My husband is my number one cheerleader; I remember when we passed the first external audit and he was the first to congratulate me as he understood the amount of work that went into achieving it. He encouraged me to open up my consulting firm and he co-sponsored my lead auditor course fee. I have a group of peers; we call each other ‘boss girls’ and they are breaking barriers in different fields. They motivate me a great deal, as I feel I can equally excel in what I do, if I put my mind to it.

What challenges do you face in delivering on your current role and how do you overcome them?

The biggest challenge in my role is that for it to be successful, you need the people to achieve it. You have to win through teams. And since it involves change and breaking the norm, there is always a hard start to the process especially if processes are deemed to run smoothly already. Getting everyone on board to accept the new way of handling issues is not an easy task. Also there is the issue of a functional food safety system not directly translating to profits/cost saving in the short run, and therefore not very lucrative to any investor who wants to optimize operations. This is where top management commitment to the process is critical. Getting them on board to understand the bigger picture is instrumental and it is easier to cascade it down the organization. Same concept is applicable with the rest of the staff, for them not to find it as a bother but rather an efficient and safer way to handle processes. Having a functional system involves a lot of paper work that is cumbersome to most staff. We transitioned to a paperless system which made this easier to input/monitor, retrieve and maintain. It lessens the burden. Bench marking exercises enable the staff to appreciate areas where the system is functional and reckon that it is achievable. And the most common issue is when you have to reject/downgrade/rework an item, you brush shoulders with the different departments. In such circumstances you have to firmly but factually explain the reasons for that and make them understand the repercussions of taking no action. Over time they get to understand the appropriate way of doing it to avoid such scenarios.

How do you wind down after a hard day at work? What are your personal hobbies? How do these hobbies contribute to your personnel and professional development?

I find reggae music to be therapeutic and after a tough day, I turn up the volume a little and sing along and at times even dance. My two boys join in the party always and they certainly make it merrier. I love to travel and sample food.

I get to appreciate the diversity and I’m keen on policies in place regarding food safety, workplace safety and for establishments with open kitchens – I’m always observing their way of work and I never fail to give feedback.

Lately, with food markets trending in most supermarkets, I love to observe their food displays and food handling practices. It’s interesting that some grocery stores in these supermarkets have evident food safety management systems in place and I get to learn a lot from the way they attend to me. Whenever I have the chance, I pass on this knowledge even to parties not necessarily involved in food handling. Most recent is where an acquaintance invited me to give a talk to high school students and create awareness on what to look out for as a consumer. There is a huge knowledge gap with most consumers and if more awareness is created, food manufactures will be on toes to ensure they exceed the bare minimum requirements.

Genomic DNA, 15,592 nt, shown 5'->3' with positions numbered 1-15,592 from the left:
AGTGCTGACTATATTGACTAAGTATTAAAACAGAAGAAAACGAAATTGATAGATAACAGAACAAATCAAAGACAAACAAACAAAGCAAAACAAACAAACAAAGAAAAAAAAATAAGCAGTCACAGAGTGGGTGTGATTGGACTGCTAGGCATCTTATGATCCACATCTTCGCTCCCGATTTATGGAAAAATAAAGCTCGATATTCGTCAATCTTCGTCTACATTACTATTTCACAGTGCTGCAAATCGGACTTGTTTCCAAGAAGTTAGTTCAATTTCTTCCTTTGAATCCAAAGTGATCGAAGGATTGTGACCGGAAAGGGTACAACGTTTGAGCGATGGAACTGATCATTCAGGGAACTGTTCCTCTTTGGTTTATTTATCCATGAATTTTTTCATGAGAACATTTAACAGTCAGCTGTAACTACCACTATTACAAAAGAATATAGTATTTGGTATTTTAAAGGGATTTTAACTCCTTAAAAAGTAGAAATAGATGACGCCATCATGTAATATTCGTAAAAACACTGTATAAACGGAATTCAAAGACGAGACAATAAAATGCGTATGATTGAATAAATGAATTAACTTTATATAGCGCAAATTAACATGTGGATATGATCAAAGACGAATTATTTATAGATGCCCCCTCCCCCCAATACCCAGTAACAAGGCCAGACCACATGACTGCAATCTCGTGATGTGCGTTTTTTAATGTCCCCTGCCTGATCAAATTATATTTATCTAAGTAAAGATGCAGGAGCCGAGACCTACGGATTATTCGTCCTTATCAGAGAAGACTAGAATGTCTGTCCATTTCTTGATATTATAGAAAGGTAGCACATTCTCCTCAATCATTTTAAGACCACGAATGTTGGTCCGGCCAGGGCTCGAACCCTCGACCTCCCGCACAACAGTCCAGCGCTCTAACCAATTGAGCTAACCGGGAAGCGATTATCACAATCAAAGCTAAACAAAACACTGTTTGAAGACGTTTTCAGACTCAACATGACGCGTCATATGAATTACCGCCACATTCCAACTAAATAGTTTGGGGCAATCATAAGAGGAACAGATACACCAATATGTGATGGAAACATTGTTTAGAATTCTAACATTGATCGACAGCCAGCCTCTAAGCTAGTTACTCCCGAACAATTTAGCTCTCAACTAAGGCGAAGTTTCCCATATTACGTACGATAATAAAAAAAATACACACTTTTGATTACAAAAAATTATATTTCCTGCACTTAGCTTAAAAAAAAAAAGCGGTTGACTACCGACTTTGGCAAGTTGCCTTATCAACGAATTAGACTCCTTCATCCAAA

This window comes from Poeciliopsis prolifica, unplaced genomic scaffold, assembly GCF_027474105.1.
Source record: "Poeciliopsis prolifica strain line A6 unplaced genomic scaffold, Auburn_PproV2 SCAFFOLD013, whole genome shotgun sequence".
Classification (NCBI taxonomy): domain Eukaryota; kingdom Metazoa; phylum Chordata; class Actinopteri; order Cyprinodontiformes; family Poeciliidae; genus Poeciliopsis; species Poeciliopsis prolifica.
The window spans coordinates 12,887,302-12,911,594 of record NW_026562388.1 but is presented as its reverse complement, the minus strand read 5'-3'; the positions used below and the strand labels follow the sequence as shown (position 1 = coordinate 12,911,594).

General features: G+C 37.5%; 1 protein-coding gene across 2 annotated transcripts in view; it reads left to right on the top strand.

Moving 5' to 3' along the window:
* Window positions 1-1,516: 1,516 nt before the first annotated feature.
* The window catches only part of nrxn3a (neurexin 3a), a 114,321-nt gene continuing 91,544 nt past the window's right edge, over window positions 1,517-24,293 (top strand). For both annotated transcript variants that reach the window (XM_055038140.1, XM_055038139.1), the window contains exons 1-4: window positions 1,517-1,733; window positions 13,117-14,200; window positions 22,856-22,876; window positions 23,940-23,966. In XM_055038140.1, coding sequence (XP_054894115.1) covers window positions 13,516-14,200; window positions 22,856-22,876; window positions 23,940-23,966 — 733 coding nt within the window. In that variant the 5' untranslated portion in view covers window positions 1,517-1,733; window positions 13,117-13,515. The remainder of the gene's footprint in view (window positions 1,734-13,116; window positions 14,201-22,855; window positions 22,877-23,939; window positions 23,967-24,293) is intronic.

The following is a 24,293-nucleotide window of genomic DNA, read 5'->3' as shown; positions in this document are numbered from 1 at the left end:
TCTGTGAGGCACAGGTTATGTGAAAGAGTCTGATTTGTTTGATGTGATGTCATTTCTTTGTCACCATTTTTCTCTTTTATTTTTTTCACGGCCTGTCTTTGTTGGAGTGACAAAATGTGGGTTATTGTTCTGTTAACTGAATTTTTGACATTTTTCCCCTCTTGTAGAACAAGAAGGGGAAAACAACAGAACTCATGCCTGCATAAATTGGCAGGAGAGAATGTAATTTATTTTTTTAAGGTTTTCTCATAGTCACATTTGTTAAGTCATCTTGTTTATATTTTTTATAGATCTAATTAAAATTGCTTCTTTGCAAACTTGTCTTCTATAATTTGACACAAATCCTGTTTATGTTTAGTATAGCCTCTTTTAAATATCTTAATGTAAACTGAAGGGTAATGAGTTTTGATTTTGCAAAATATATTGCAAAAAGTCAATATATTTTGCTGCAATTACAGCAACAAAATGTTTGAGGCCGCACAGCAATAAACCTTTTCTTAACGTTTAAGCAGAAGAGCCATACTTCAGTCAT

How can young people who may aspire to a career choice like yours plan their journey? What advice would you give them to succeed in their careers and life?

Well, one must be passionate in what they want to pursue; that way you are able to overcome any challenges that come along your way. Going into college, my career options were limited as I lacked knowledge on the diverse fields in the market.

I think it is important for students starting from the lower level (primary school) to get exposure earlier on what they aspire to be or on what they can be later in life. That way, their ambition will be deep rooted and more defined as they journey through their education. Let them attend career fairs, appreciate what it takes to be in their intended profession and check if it aligns with their goals. Passion fuels energy.

What would you want to accomplish in your career before you step away from the industry? What else would you want to do in the future?

I would like to be work as an international auditor. I have already done my application with the International Register of Certified Auditor (IRCA) at Lead Auditor level.

I would like to do more of consulting and 3rd party audits and to build capacity for local restaurants and small & medium food handling establishments by setting up systems that will guarantee food safety in their everyday activities.

I would like to inform them that they do not have to attain internationally recognized certification as a result – rather we should create a culture that will make our country safer by giving people access to safe food and food products. I would like to clear that mentality that having a functional food safety culture is an expensive and unsustainable process. I want them to have the bigger picture and that will be my contribution to a safer nation, now and in the long run.

This feature appeared in the September/October 2021 issue of Food Safety Africa. You can read the magazine HERE